Telco Deep Dive: Quarterly report shows Jendela exceeds 2020 targets
By Tan Jee Yee December 23, 2020
- Exceeds fibre connectivity target by 123.1%; upgrading base stations target by 100.9%
- Targets recognition of telecoms as third utility within 12 months of announcement
It has been close to four months now since the current Malaysian government announced Jendela, or the National Digital Network, a five-year digital infrastructure plan to ensure that the country meets the needs of digital connectivity and set the groundwork for a gradual transition to 5G technology.
Jendela has two phases. We’re currently in Phase 1, which aims to provide 4G mobile coverage from 91.8% to 96.9% in populated areas, as well as increasing mobile broadband speeds from 25Mbps to 35Mbps. Phase 1 also involves the 3G network sunset – the gradual shutting down of 3G in the country.
In Phase 2, set to happen in 2022 and beyond, Jendela aims to utilise FWA (Fixed Wireless Access) and other fit-for-purpose technologies to address further gaps in the digital divide, on top of 5G planning and priming for the nation’s infrastructure to be 5G ready.
We’re closing in on the first quarter of the plan now, so many are undoubtedly wondering how the plan is unfolding – which is exactly what the recent announcement of the first quarterly report for Jendela set out to do.
As the Malaysian Communications and Multimedia Commission (MCMC) chairman Dr Fadhlullah Suhaimi says during the report’s media briefing, the goal of the report is to make Jendela’s progress as transparent as possible. “It is to put a bit of fire behind us and the industry to deliver what we set out to,” he says.
Did the industry deliver? According to the report, it is a resounding “Yes”. For one, the country has surpassed its self-imposed target for 2020 in terms of the number of premises now having internet connection via fibre optic cables.
The target for 2020 was to have 352,101 premises and homes having fibre connectivity – telco firms this year have managed to have 433,477 premises passed with fibre optics as of 16 December, equivalent to 123.1% of the target set.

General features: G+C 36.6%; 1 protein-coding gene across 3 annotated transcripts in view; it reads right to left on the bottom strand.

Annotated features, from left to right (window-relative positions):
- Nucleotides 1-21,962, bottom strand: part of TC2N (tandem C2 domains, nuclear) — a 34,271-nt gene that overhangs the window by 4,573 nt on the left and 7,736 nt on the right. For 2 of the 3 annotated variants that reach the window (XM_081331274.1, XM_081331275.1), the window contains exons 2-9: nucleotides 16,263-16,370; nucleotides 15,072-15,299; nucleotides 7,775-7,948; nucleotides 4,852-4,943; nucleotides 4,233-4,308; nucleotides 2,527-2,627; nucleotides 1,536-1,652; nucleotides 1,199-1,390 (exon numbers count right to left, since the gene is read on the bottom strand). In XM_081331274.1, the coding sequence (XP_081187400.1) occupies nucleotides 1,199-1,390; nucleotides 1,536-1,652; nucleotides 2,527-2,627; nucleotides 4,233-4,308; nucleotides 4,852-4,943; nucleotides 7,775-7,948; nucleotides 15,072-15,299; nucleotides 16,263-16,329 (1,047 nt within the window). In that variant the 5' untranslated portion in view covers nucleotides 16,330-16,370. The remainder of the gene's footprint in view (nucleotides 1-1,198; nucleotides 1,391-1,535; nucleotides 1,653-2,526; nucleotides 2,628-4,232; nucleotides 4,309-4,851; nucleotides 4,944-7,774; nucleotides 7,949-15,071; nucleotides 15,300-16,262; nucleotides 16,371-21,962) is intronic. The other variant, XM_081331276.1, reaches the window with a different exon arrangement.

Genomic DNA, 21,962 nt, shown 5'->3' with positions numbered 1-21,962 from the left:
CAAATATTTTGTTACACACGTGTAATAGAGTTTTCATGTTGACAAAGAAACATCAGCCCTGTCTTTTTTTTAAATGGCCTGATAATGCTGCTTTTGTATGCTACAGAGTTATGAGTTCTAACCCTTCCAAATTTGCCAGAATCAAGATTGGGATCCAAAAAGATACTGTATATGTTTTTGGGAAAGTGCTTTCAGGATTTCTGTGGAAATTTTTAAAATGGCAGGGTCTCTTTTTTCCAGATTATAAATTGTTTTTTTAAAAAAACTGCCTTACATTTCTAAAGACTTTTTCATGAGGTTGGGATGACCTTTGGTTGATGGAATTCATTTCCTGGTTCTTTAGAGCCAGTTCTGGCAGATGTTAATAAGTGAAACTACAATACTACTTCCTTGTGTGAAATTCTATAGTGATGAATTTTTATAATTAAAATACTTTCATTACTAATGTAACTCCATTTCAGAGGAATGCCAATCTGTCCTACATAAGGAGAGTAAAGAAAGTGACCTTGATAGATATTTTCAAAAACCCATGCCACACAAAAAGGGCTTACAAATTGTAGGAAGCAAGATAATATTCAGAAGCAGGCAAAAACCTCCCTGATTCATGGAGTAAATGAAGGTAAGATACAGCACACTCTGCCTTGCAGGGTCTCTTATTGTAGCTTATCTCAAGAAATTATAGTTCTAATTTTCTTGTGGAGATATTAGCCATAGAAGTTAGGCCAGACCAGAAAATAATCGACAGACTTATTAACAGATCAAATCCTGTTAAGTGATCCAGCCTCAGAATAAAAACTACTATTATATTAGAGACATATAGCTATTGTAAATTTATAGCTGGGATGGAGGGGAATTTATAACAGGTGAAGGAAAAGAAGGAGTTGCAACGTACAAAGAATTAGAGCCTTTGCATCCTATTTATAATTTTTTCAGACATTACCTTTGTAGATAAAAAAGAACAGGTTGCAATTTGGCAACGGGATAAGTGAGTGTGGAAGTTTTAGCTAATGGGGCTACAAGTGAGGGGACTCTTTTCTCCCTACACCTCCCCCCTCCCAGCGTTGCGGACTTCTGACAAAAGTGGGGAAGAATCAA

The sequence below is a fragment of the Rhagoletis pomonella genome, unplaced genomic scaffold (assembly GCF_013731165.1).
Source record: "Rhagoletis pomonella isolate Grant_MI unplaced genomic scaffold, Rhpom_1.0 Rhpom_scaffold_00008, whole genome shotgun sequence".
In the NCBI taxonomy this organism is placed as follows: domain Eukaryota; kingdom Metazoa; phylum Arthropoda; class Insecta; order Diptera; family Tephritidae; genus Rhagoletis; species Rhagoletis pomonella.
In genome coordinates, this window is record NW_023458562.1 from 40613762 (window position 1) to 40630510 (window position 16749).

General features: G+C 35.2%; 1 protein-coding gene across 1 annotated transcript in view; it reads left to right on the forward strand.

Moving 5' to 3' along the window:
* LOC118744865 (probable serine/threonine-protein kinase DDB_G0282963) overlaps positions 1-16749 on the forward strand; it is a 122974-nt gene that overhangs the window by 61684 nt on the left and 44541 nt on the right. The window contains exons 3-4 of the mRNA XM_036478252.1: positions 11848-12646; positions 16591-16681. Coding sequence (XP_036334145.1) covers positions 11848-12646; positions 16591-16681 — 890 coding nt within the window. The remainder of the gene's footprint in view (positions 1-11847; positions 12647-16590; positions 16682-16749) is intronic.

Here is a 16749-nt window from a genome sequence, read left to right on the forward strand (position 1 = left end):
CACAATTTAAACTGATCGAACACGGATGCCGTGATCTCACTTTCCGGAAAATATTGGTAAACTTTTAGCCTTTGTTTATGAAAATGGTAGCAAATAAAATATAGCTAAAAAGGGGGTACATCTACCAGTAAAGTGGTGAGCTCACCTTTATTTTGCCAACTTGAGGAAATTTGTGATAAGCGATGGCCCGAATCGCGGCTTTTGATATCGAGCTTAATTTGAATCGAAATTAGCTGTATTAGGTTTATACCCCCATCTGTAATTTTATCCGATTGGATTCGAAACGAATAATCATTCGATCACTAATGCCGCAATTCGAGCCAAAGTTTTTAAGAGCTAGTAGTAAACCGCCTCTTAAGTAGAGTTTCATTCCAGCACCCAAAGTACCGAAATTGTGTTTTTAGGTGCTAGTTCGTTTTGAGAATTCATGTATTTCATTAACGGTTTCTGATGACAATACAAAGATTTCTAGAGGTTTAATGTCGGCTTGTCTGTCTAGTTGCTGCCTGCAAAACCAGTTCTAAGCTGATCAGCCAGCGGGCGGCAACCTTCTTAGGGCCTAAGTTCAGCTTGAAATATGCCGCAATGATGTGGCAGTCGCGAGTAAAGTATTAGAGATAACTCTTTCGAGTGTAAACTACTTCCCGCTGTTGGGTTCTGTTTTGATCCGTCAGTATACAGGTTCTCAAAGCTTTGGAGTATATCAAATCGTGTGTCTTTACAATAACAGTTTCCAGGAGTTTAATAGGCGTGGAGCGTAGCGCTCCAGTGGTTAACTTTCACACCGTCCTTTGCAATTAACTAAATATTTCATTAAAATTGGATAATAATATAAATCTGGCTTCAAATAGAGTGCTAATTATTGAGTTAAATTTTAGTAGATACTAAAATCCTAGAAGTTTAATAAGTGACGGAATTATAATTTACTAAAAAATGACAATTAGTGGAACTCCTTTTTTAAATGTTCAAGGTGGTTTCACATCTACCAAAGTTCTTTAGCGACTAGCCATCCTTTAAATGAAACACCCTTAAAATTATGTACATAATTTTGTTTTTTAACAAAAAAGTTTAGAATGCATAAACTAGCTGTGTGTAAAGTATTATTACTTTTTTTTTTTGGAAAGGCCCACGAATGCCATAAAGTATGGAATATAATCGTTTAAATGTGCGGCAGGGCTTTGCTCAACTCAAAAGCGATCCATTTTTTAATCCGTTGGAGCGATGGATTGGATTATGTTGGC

As for the 2020 target to improve wireless broadband speed for users, the numbers look promising. The aim was to upgrade 16,214 existing base stations at urban and suburban areas – as of 16 December, a total of 16,029 (or 98.9%) were upgraded. However, that the total sites with upgraded equipment is forecasted to reach 16,366 (100.9%) by the end of the year.
As for 4G coverage, Jendela set a target to construct 940 new tower sites in 2020, which fell short. As of 16 December, 746 of the new sites have been completed, with Fadhlullah stating that 875 are forecasted to be completed by year-end. That’s 93.1% of the target, with a shortfall of 65 new telecommunications towers.
“Certainly the industry will try to catch up on those numbers moving into 2021,” Fadhlullah hopes.
The telco firms listed as falling short of the target are U Mobile, Digi and Celcom. Maxis and Telekom Malaysia (TM) were not listed as they did not face problems in meeting their respective targets.
Reasons for the shortfall include lack of planning and improper execution, on top of state bureaucracy, the speed of approval by the local authorities’ level, waiting for site acquisition by state-backed company; and the impact of the conditional movement control order (CMCO) due to the Covid-19 pandemic.
Fascinatingly, Fadhlullah cites public protest as the reason for an expected shortfall of one of the planned towers. Approval by local authorities for these towers would be rescinded whenever there are such protests.
Fadhlullah shared that telcos lagging behind in meeting these targets will not be penalised, as making these shortfalls public is a penalty itself. “This is an effort done by the industry and due to the close working relationship, you realise the problem does not sit with one particular entity,” he explains. “The whole value chain needs to be of assistance in being fixed or in being expedited.”
For the action plans to close the gap, Fadhlullah says that there will be a detailed analysis of the industry’s challenges and close monitoring performance on weekly targets, besides having escalation to State committees on infrastructure or communications as well as other platforms such as the Jendela Steering Committee (JSC) and seeking the minister’s intervention for engagement with state government and local authorities.
Telecommunications as utility
Budget 2021, which was tabled in November, has recognised telecommunications as the country’s third utility (after water and electricity).
According to Fadhullah, the minister and MCMC have engaged with all head of states in the country on the matter. The states of Melaka, Kedah, Pulau Pinang, Perak and Terengganu have moved into the proposal stage.